A NEW friends group at a country park have expressed concerns over a bout of rabbit disease.
Walkers and other users of Ladderedge Country Park have discovered a series of rabbit carcasses at the site on the outskirts of Leek.
The newly-formed Friends of Ladderedge Country Park has raised its concerns with Staffordshire Moorlands District Council, which manages the park, about the number of dead rabbits that are being spotted.
The deaths are believed to have been caused by a bout of Myxomatosis. At their recent meeting, Friends members were told that there have been "so many rabbit carcasses around the site recently".
Jane Moulder said: "I don't believe there have been any shootings of rabbits or anything like that, as there is no such evidence of it.
"I think it's down to the Myxomatosis."
Friends chairman Anni Hollings said: "I think this should be something that the council should look into.
"Perhaps we can ask them about removing the rabbit carcasses.
"Perhaps we could ask for some notices to go up around the park informing people that there is a case of Myxomatosis and to leave any carcasses alone if found.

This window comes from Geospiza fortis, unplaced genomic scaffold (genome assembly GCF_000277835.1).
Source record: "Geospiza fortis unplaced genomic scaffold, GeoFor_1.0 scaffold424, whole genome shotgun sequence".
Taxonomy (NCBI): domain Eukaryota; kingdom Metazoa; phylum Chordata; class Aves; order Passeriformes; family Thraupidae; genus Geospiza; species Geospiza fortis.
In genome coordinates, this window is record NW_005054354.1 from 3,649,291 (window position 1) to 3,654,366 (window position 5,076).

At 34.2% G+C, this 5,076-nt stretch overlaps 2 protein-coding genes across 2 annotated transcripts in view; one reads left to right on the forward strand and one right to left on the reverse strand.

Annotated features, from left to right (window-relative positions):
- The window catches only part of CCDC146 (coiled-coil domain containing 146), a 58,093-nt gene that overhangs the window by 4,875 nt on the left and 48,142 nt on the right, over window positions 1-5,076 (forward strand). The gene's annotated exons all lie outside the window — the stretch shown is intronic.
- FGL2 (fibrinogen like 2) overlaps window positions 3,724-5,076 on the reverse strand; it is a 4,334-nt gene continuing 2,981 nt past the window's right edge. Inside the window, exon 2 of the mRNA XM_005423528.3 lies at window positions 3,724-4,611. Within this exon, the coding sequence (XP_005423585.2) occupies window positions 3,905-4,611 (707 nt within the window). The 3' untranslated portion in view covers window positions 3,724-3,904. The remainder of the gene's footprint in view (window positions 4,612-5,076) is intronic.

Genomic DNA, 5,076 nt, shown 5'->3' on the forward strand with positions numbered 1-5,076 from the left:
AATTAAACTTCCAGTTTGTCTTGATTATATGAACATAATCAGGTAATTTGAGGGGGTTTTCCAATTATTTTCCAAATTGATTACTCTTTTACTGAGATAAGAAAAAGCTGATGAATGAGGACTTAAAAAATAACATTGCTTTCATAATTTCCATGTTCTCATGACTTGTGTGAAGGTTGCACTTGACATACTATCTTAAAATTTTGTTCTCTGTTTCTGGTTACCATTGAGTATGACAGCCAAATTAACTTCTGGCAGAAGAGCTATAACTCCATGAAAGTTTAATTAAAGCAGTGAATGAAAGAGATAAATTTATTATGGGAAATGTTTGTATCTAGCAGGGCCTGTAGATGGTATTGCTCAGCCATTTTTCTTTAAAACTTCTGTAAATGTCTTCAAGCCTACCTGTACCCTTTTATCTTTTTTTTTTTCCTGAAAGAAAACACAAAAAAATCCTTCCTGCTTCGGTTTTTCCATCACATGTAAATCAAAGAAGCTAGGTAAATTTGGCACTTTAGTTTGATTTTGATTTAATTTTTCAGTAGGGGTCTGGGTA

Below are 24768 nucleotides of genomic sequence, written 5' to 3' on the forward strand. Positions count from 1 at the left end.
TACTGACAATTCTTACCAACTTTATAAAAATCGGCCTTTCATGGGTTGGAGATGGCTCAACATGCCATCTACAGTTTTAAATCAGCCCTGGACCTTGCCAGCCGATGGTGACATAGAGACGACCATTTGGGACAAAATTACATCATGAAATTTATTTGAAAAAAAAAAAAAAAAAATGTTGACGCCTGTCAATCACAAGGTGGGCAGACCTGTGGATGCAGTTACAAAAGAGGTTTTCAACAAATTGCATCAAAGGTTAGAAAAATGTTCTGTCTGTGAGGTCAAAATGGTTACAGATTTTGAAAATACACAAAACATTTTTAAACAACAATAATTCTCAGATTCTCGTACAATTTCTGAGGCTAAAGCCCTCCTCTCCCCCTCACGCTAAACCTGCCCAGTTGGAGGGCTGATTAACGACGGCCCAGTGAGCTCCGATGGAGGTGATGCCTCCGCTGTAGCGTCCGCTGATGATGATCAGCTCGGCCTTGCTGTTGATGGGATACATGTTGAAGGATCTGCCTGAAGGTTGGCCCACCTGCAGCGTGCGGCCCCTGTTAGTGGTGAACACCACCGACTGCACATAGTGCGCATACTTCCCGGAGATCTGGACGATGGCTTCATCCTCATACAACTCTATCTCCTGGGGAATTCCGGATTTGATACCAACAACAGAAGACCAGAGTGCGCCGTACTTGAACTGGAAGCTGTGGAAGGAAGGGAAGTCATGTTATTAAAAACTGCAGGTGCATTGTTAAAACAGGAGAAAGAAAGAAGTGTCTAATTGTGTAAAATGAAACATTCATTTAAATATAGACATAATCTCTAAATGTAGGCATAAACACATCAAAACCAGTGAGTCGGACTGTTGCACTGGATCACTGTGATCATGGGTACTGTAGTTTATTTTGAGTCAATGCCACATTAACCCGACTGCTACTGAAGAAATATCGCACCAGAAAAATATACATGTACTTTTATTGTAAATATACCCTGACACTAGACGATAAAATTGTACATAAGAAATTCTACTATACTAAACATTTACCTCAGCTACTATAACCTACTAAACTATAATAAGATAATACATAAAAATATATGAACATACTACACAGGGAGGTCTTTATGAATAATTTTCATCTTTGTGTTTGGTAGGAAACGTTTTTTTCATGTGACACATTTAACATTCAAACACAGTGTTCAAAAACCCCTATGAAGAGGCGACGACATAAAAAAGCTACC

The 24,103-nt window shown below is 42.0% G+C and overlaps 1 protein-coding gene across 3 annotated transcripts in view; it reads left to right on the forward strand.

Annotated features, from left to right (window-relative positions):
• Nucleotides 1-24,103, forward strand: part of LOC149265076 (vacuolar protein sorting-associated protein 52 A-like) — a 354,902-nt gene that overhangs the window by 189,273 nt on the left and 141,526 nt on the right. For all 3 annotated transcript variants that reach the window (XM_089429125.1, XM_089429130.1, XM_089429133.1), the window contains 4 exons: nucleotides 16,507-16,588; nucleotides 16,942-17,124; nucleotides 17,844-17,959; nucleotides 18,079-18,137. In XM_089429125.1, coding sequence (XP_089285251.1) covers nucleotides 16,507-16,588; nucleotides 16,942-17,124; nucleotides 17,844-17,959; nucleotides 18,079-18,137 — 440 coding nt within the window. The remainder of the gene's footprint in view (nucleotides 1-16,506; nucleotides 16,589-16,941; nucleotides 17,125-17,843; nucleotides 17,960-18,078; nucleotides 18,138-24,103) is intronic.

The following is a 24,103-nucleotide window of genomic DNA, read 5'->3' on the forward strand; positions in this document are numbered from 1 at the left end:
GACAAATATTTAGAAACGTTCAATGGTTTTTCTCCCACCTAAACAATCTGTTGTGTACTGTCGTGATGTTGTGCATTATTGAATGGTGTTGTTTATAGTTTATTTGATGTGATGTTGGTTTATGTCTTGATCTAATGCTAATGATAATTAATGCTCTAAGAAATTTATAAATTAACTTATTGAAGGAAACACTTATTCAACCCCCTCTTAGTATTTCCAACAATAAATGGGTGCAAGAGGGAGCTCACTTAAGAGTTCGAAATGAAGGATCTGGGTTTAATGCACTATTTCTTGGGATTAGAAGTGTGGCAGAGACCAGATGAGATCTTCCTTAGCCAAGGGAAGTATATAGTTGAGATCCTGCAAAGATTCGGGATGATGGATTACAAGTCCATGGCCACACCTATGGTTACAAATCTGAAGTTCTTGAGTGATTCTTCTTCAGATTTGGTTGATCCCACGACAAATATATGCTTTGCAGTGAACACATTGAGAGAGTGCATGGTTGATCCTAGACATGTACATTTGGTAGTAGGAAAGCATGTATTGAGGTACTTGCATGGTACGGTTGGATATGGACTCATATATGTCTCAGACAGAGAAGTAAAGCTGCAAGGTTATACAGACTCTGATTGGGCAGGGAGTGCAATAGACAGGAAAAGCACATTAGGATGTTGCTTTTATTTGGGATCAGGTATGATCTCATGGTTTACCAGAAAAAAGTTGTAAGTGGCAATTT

"We also need to advise dog owners that the disease is not harmful to dogs so they can continue to walk there."
Although it is not known how far spread this case of Myxomatosis in Leek is.
However, it is believed that it has been affecting rabbits in the Ladderedge area since November.
A spokesman for Staffordshire Moorlands District Council said: "Since its introduction in the 1950s, Myxomatosis is always present in the wild.
"It tends to appear periodically as the number of rabbits in a location increases, enabling the disease to spread more quickly.
"It is understandable that people visiting Ladderedge Country Park are upset, but there is no treatment available to stop rabbits contracting the disease.
"Some strains are more virulent than others and some animals have natural immunity.
"We will speak to the Friends group about how best to manage the number of carcasses in the area in a way which allows other wildlife to benefit, but removes the dead rabbits from public view."
He added: "We'd also like to reassure people that the disease does not affect dogs or other animals and poses no threat to people."
MYXOMATOSIS is a disease of rabbits, both domestic and wild, which is caused by the Myxoma virus, a member of the pox family.
It does not affect any other mammals. The virus is transmitted by biting insects. It may also be transmitted directly between rabbits if they are in very close proximity, although this is much less common. The first clinical sign to appear is conjunctivitis – 'red eye' – with a runny discharge. The rabbit may be dull, with a loss of appetite and develops a high fever.
Some rabbits may die very quickly, others can develop swollen eyes, lips, nose and ears, with laboured breathing. It is present throughout Europe and in Australia